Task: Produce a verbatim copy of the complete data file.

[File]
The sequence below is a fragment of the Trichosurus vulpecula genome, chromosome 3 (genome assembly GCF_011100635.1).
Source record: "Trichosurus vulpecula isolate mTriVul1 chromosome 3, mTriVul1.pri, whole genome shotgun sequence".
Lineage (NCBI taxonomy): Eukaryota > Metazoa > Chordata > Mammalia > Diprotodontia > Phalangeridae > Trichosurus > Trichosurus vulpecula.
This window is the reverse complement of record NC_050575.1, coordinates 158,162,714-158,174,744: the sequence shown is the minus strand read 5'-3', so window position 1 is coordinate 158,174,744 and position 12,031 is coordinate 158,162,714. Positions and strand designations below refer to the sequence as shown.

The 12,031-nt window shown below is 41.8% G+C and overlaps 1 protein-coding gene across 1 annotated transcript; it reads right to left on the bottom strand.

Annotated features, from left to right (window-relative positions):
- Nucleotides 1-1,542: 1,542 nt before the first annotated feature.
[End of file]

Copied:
The sequence below is a fragment of the Trichosurus vulpecula genome, chromosome 3 (genome assembly GCF_011100635.1).
Source record: "Trichosurus vulpecula isolate mTriVul1 chromosome 3, mTriVul1.pri, whole genome shotgun sequence".
Lineage (NCBI taxonomy): Eukaryota > Metazoa > Chordata > Mammalia > Diprotodontia > Phalangeridae > Trichosurus > Trichosurus vulpecula.
This window is the reverse complement of record NC_050575.1, coordinates 158,162,714-158,174,744: the sequence shown is the minus strand read 5'-3', so window position 1 is coordinate 158,174,744 and position 12,031 is coordinate 158,162,714. Positions and strand designations below refer to the sequence as shown.

The 12,031-nt window shown below is 41.8% G+C and overlaps 1 protein-coding gene across 1 annotated transcript; it reads right to left on the bottom strand.

Annotated features, from left to right (window-relative positions):
- Nucleotides 1-1,542: 1,542 nt before the first annotated feature.